How to help ensure a healthy, happy and safe summer
For many of us, summer normally means heat and sunshine – and particularly foreign holidays in hotter, sunnier destinations than we’re used to at home.
Yet the on-going impact of coronavirus means that in 2020 more people will be staying at home or holidaying at British resorts.
Wherever you are and whatever you’re doing, one part of life that hasn’t changed is our ability to look after our own health and wellbeing.
We look to health and care services for the bigger, more complex things, yet there is so much about our day-to-day physical and mental health that is within our control – and for most of us it just takes a few little adjustments to our daily lives to achieve this.
We’ll be sharing some messages with you over the coming weeks to help you enjoy the summer safely.
For the time being here are some general messages which we hope will help you:
Safe under the sun
On hot, sunny days, rather than sitting in the sunshine all day, use sun cream (at least factor 30), and spend the hottest part of the day in the shade or wear a hat and long sleeves, to reduce your risk of sunburn and/or sunstroke, and your long-term risk of skin cancer. These simple steps can enable you to enjoy the summer in comfort. Just because you’re in Cornwall and not the Costa Brava doesn’t mean the sun can’t harm you!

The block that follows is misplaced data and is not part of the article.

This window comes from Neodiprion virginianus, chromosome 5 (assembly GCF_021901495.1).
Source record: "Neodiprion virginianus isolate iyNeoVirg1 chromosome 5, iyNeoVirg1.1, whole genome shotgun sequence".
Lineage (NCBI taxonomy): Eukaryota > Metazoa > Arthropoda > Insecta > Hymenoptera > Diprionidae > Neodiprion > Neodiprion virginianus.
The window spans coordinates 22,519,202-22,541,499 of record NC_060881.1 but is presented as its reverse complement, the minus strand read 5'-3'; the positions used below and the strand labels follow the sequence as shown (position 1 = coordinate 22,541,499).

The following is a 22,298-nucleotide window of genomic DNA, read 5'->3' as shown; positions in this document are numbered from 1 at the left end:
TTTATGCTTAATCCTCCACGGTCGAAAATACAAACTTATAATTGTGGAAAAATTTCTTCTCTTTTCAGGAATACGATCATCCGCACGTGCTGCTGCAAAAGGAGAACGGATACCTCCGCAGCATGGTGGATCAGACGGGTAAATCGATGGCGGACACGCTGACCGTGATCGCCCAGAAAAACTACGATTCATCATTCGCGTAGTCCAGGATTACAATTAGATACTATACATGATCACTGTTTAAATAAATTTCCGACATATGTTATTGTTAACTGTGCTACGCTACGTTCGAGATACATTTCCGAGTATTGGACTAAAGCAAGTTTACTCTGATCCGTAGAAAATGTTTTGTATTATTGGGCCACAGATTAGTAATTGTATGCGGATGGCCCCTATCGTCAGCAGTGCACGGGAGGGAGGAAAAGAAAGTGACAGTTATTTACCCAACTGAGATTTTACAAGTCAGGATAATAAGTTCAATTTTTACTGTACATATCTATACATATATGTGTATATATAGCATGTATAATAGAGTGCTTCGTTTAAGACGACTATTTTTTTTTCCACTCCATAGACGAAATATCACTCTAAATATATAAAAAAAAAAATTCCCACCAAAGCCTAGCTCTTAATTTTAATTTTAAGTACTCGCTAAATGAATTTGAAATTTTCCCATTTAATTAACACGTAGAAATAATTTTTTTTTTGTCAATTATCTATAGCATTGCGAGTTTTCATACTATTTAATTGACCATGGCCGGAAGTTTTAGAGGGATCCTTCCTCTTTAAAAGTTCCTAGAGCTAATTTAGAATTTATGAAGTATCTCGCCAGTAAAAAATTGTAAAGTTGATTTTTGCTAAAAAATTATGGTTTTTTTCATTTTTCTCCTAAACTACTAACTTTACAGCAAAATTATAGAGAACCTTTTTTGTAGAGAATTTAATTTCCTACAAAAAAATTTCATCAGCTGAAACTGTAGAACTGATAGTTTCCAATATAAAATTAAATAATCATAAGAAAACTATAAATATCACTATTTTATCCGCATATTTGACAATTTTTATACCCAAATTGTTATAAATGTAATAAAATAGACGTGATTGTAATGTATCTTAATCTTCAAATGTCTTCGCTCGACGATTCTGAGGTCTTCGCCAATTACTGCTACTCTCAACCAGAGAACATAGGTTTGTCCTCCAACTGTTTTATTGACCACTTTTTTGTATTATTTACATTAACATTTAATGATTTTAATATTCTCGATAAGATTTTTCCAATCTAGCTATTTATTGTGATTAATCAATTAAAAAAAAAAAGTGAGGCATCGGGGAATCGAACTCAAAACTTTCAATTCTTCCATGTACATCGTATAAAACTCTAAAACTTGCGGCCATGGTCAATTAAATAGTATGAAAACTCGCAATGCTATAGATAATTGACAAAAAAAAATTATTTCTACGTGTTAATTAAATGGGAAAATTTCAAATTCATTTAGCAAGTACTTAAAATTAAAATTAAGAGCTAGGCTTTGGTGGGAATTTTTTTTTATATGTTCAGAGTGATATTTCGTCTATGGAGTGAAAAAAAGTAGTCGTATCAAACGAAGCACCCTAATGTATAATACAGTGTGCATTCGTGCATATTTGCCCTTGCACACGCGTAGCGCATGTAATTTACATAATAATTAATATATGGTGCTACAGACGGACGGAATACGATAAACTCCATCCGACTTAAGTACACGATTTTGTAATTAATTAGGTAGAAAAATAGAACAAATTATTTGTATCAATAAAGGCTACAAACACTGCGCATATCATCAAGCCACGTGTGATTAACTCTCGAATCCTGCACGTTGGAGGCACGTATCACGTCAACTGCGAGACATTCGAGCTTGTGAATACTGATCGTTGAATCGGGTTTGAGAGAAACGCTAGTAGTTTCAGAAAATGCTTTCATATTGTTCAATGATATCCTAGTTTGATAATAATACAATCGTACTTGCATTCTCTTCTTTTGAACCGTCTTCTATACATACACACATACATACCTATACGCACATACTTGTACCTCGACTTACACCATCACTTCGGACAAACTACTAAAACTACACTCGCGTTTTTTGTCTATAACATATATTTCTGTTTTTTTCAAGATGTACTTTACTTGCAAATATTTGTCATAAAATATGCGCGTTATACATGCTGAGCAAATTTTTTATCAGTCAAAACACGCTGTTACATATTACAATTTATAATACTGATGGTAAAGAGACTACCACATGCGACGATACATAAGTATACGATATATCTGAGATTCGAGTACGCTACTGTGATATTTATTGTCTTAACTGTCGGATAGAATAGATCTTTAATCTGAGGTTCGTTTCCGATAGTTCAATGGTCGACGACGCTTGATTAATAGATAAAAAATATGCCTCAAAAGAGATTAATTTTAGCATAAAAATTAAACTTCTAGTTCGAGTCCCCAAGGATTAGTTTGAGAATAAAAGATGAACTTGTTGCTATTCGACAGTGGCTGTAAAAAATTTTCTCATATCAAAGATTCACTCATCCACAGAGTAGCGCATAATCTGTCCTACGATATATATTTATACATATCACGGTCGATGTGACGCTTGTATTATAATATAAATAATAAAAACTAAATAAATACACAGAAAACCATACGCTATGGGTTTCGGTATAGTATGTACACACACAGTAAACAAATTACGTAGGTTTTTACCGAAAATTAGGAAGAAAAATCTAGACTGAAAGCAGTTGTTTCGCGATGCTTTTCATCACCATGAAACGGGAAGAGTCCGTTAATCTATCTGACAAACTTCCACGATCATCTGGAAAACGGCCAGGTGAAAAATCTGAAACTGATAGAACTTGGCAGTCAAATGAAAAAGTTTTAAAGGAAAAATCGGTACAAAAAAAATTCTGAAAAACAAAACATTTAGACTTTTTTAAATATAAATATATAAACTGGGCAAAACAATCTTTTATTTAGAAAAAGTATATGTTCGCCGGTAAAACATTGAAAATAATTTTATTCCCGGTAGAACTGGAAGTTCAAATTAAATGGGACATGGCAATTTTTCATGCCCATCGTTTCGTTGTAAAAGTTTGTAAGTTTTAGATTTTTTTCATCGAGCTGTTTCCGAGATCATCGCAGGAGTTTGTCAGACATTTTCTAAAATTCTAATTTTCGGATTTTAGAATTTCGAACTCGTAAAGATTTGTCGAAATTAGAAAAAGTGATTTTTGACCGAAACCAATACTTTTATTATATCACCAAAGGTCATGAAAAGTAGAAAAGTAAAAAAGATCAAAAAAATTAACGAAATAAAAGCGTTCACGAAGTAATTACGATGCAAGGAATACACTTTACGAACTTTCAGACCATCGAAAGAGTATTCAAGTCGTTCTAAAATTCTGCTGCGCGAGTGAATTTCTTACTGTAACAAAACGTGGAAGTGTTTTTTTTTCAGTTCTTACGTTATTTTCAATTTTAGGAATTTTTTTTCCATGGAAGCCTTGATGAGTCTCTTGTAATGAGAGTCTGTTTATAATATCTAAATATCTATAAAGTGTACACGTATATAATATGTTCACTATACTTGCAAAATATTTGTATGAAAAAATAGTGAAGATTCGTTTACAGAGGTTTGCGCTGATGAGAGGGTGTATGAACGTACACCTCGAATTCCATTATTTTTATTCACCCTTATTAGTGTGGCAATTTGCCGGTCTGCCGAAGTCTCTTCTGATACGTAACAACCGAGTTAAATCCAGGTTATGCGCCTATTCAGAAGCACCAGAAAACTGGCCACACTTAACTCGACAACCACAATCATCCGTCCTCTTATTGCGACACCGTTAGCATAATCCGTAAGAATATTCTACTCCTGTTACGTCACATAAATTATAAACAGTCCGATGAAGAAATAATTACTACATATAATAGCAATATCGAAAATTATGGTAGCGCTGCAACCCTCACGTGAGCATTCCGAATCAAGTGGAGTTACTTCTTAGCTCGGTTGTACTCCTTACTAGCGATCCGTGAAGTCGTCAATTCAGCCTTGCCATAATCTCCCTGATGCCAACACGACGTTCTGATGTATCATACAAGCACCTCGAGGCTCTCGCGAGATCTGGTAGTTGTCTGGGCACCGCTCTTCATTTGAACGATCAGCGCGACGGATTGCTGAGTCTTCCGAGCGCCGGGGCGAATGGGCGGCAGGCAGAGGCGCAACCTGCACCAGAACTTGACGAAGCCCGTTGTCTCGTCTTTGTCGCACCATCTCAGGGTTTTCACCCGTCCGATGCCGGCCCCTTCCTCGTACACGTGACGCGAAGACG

If you need to cool down, cold non-alcoholic drinks are the best and quickest way to do this – but they don’t have to be boring. Perhaps try out some ‘mocktail’ recipes.
A good balance
Exercising and eating well are good habits all year round both for physical and mental health reasons. You can tweak your diet according to the season if your activity levels change. The more overweight and sedentary a person is, the greater their risk of diabetes, heart disease, stroke, and also coronavirus. Good weather is great for starting out on a new fitness regime but be careful – strenuous exercise in very hot weather can be harmful.
You’re not alone
Caring for your own health and wellbeing doesn’t mean doing it all yourself. It also means working with others to keep on top of any existing health conditions you may have and managing your symptoms and your medication. Keep in touch with those who are treating you, whether that’s your GP, consultant or a therapist. Remember that pharmacists are highly-trained medical professionals so they can advise you on many minor ailments too.
How are you feeling?
Check in on yourself regularly too. You know yourself best, so you know when something’s not right. Ask yourself whether you need to get yourself checked out by a healthcare professional. Remember, the sooner you’re checked, the sooner you can either have peace of mind or you can start to receive the treatment you need. Problems can grow if you don’t act promptly.
Planning ahead is a very good way to keep on top of your health and wellbeing. By making sure you have what you need for different eventualities, for example by organising repeat prescriptions, by keeping a well-stocked medicine cabinet and/or first aid kit, you not only make sure you can deal with situations with less fuss, you also reduce your worries and stress.
Where do I go when ……… happens?
As part of your planning, why not learn about what local health services there are at your disposal and when to use them? If you do that now it will help you get to the right service more quickly should you ever need it. Click here to find out more about accessing services during COVID-19.
Have a healthy, happy and safe summer.